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budget 2011

Rob Moore, Minister of State, Small Business and Tourism, second from left, Ted Menzies, Minister of State, Finance, and Ryerson University President Sheldon Levy try out a 3D demonstration after an announcement January 25, 2011 to officially designate 2011 Year of the Entrepreneur.Moe Doiron/The Globe and Mail

While the federal budget has few goodies for big business, it does include a number of items for small businesses, giving greater credence to Ottawa's designation of 2011 as the Year of the Entrepreneur.

Many of the moves are temporary and relatively low-cost for Ottawa, but Canada's biggest lobby group for the small business community said that they're significant enough to have an impact.

The Canadian Federation of Independent Business was not expecting any major tax reductions, but it had lobbied hard for a new hiring credit, more help for manufacturers and measures to cut red tape. It made gains on all three issues.

"[The measures]are not massive amounts of money, but I think they are hitting the right notes," said CFIB president Catherine Swift.

Still, entrepreneurs worry the budget - and those gains - may not survive as written, given that all three opposition parties have suggested they won't support it.

Under the new measures, roughly 525,000 small businesses will be eligible for a new temporary hiring credit that promises to reduce their collective 2011 payroll costs by about $165-million.

The credit, of up to $1,000, is applied against a small employer's increase in 2011 EI premiums over 2010. It is available to employers whose total EI premiums were $10,000 or less in 2010.

In addition, Ottawa will spend $10-million on a brief extension of a work-sharing program, and $80-million on a three-year pilot project to support collaborative projects between colleges and small and medium-sized businesses that hasten the adoption of information and communication technologies.

The measures are small in comparison with others announced in the budget, however. For example, Ottawa will spend $420-million to extend, by one year, two temporary employment insurance projects to help laid-off workers.

A relatively big win for manufacturers, meanwhile, is the Conservatives' decision to extend a measure, originally introduced in 2007, that reduces the cost of investments in new machinery and equipment. It's the only item, in fact, that the Canadian Manufacturers & Exporters association was hoping to see in the budget.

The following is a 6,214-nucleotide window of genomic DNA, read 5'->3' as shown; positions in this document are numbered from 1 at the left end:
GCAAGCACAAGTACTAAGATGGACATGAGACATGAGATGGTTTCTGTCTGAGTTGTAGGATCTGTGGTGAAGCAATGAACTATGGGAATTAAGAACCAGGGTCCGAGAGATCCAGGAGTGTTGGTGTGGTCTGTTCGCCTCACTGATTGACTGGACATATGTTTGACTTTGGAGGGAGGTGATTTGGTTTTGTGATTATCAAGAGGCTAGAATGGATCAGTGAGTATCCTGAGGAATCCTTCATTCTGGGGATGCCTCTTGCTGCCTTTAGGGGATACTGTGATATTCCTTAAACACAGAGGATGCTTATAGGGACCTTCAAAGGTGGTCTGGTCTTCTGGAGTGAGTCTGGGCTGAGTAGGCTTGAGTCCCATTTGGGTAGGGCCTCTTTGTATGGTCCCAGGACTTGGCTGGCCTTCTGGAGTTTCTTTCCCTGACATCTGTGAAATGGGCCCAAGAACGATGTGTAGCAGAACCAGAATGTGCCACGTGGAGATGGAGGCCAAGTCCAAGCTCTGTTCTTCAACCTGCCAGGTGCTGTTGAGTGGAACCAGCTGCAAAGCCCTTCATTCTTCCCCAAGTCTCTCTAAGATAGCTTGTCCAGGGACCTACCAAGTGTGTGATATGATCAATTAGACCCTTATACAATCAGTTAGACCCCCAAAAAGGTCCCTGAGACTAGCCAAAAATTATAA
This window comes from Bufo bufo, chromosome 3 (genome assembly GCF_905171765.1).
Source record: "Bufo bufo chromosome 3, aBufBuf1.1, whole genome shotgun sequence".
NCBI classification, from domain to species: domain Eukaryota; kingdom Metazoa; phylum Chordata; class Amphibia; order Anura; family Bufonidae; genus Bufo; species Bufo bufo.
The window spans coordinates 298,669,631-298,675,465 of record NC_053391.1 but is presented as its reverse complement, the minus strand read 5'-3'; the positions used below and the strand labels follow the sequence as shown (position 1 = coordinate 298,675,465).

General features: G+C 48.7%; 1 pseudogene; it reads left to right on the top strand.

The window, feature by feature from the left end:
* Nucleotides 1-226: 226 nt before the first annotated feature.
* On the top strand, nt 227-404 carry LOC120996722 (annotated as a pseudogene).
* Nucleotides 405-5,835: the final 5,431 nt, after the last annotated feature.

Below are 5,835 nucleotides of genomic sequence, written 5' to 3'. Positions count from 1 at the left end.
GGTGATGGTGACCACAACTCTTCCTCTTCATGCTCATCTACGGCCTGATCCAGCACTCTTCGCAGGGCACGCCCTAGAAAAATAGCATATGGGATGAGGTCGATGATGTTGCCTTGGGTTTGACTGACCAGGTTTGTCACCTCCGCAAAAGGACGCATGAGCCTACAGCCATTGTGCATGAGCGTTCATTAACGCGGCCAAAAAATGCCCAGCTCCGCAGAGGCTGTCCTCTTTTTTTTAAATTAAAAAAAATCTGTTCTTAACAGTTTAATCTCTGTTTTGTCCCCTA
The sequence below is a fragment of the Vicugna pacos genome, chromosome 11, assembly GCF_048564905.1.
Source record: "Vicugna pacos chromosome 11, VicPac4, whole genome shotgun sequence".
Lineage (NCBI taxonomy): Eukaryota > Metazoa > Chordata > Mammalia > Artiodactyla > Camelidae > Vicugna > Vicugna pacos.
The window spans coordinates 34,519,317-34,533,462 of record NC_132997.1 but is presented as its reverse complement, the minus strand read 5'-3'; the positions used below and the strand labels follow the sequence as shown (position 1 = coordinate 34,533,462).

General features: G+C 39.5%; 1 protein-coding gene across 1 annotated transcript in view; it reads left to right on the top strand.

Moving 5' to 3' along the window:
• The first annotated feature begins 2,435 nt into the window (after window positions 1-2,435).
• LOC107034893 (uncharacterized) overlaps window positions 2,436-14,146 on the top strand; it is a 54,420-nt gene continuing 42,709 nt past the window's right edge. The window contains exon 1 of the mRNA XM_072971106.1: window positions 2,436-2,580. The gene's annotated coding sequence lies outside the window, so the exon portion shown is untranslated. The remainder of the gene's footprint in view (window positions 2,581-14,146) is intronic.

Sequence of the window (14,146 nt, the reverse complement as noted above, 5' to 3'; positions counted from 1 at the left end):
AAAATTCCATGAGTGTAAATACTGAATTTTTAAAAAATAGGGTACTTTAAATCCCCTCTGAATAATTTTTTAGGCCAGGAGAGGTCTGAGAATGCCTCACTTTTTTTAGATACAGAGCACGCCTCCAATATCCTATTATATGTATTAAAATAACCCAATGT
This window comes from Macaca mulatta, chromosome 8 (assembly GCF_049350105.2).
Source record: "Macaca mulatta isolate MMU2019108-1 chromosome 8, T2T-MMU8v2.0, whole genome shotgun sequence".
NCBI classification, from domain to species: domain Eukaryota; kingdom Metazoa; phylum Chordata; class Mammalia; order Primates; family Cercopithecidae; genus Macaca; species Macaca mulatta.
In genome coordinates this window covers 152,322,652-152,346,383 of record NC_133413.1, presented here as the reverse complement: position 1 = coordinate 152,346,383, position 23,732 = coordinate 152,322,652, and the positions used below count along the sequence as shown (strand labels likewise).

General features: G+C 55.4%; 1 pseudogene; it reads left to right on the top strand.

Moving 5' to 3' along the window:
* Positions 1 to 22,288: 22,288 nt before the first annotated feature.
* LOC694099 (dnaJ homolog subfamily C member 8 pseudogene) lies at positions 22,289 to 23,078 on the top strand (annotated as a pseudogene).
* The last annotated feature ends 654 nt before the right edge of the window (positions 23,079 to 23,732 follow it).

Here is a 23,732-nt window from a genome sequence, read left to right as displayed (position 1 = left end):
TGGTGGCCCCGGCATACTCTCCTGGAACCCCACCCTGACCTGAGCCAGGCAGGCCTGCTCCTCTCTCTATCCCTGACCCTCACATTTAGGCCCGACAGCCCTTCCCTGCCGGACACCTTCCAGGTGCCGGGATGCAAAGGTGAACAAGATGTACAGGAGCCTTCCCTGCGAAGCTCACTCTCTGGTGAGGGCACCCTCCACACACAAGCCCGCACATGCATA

The so-called accelerated capital cost allowance, which speeds up the rate at which manufacturers can write off capital investments in machinery and equipment, will remain in place for two more years - until 2014. The Finance Department estimates the two-year extension will cost some $620-million over four years - peaking at $275-million in fiscal 2014-15.

Cathy Pin, vice-president of commercial banking at Bank of Montreal, said the extension will make it easier for manufacturers to absorb the costs of such big outlays.

The CFIB, meanwhile, is also cheering measures that promise to reduce red tape and make the Canada Revenue Agency more accountable. Those include a new requirement for the CRA to provide written interpretation on tax inquiries when requested to do so online.

In January, the federal government designated 2011 the "Year of the Entrepreneur" but did not unveil any new initiatives to assist with innovation or job creation.

That became a sore spot with some entrepreneurs because Ottawa had also suggested it was the responsibility of small and medium-sized businesses to drive the economic recovery.

Jennifer Lambert Jones, artistic director of Toronto-based Joy of Dance Centre & Teachers College, was among those skeptics. Now, she says the budget's measures, particularly those around red tape, are baby steps in the right direction.

"All of it is pretty conservative," Ms. Jones said. "There is nothing that is going to knock my socks off, that's for sure."

Her big worry now is that posturing by opposition parties, especially the NDP, means the fate of this budget remains in doubt and a federal election could be on the horizon.

For Garth Whyte, president and chief executive officer of the Canadian Restaurant and Foodservices Association, the more immediate concern was that the budget failed to recognize that entrepreneurs work in the restaurant industry too.

The organization wanted assistance for B.C.-based eateries grappling with a "drop in business" resulting from the introduction of the harmonized sales tax on July 1, and better compensation for Toronto restaurant owners who sustained losses during last year's G-20 summit. Those two events cost the industry $800-million, Mr. Whyte said.

"I think as far as a general help for the economy and businesses in general, it gets a passing grade," Mr. Whyte said of the budget. "But we're giving it a failing grade for acknowledging and supporting our sector - which is the fourth-largest sector in Canada, employing over a million people."